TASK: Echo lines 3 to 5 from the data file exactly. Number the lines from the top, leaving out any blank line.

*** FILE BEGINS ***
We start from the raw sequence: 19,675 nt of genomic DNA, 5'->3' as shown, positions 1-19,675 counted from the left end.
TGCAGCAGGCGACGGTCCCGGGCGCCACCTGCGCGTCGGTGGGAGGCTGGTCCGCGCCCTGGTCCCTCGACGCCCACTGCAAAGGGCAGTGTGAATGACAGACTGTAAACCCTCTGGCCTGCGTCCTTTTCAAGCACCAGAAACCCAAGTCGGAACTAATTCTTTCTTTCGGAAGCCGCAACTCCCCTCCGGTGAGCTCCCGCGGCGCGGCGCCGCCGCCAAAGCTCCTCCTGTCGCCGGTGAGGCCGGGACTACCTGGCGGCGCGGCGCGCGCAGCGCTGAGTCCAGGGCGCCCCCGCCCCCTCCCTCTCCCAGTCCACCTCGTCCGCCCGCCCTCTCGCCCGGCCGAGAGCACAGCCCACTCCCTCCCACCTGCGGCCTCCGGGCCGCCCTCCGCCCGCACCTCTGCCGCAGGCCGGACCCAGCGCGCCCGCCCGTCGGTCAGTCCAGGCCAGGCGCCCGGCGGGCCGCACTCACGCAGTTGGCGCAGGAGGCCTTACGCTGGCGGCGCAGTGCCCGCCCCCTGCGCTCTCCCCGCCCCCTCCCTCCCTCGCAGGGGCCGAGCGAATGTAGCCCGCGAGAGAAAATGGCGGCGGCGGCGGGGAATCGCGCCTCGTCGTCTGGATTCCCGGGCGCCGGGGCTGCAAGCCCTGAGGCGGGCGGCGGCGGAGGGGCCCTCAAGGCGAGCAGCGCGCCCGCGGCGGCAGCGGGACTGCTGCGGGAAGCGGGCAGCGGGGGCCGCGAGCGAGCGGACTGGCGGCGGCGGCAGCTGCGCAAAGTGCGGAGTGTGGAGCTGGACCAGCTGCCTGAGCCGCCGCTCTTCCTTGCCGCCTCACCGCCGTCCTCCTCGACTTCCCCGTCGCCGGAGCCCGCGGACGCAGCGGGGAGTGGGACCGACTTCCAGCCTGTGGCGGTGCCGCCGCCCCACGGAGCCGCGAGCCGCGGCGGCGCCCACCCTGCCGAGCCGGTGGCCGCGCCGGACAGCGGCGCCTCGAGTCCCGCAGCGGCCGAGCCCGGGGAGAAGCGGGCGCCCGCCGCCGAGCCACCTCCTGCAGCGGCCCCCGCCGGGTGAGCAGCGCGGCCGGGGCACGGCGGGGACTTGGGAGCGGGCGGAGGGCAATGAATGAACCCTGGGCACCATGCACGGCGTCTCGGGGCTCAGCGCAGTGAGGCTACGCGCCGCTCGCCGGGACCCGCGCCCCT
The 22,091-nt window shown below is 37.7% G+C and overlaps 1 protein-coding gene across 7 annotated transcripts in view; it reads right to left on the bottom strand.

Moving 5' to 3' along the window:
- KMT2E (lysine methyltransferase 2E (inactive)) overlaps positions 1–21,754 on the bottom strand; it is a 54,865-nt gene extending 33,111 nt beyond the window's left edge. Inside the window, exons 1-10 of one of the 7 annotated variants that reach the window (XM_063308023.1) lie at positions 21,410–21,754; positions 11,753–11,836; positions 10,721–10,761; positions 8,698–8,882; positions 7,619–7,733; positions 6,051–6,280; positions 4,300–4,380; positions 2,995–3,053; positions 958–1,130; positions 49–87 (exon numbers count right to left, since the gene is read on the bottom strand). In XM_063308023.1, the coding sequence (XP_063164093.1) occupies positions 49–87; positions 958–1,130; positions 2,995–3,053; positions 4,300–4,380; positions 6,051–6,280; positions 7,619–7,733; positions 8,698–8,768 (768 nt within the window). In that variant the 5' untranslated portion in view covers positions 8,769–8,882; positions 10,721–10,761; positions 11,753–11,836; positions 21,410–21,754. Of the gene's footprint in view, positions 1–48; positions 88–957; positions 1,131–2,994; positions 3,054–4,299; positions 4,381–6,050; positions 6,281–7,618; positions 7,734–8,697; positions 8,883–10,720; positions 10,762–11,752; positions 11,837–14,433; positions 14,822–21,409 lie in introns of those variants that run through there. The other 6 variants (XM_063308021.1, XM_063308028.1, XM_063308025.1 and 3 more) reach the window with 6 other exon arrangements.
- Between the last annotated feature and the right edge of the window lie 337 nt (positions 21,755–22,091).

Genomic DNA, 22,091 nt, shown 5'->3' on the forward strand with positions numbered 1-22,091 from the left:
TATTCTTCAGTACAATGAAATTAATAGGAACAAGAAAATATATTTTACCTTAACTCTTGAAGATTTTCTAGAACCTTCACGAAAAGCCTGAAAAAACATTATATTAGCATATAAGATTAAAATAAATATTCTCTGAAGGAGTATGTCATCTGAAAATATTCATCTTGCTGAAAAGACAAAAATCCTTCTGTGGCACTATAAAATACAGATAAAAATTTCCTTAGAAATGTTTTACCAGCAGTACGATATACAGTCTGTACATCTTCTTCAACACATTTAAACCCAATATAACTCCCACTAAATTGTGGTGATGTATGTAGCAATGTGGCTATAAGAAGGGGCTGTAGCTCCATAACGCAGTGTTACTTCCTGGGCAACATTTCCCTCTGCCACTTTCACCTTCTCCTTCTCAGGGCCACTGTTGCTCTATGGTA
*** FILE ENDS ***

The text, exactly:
The 22,091-nt window shown below is 37.7% G+C and overlaps 1 protein-coding gene across 7 annotated transcripts in view; it reads right to left on the bottom strand.

Moving 5' to 3' along the window:
- KMT2E (lysine methyltransferase 2E (inactive)) overlaps positions 1–21,754 on the bottom strand; it is a 54,865-nt gene extending 33,111 nt beyond the window's left edge. Inside the window, exons 1-10 of one of the 7 annotated variants that reach the window (XM_063308023.1) lie at positions 21,410–21,754; positions 11,753–11,836; positions 10,721–10,761; positions 8,698–8,882; positions 7,619–7,733; positions 6,051–6,280; positions 4,300–4,380; positions 2,995–3,053; positions 958–1,130; positions 49–87 (exon numbers count right to left, since the gene is read on the bottom strand). In XM_063308023.1, the coding sequence (XP_063164093.1) occupies positions 49–87; positions 958–1,130; positions 2,995–3,053; positions 4,300–4,380; positions 6,051–6,280; positions 7,619–7,733; positions 8,698–8,768 (768 nt within the window). In that variant the 5' untranslated portion in view covers positions 8,769–8,882; positions 10,721–10,761; positions 11,753–11,836; positions 21,410–21,754. Of the gene's footprint in view, positions 1–48; positions 88–957; positions 1,131–2,994; positions 3,054–4,299; positions 4,381–6,050; positions 6,281–7,618; positions 7,734–8,697; positions 8,883–10,720; positions 10,762–11,752; positions 11,837–14,433; positions 14,822–21,409 lie in introns of those variants that run through there. The other 6 variants (XM_063308021.1, XM_063308028.1, XM_063308025.1 and 3 more) reach the window with 6 other exon arrangements.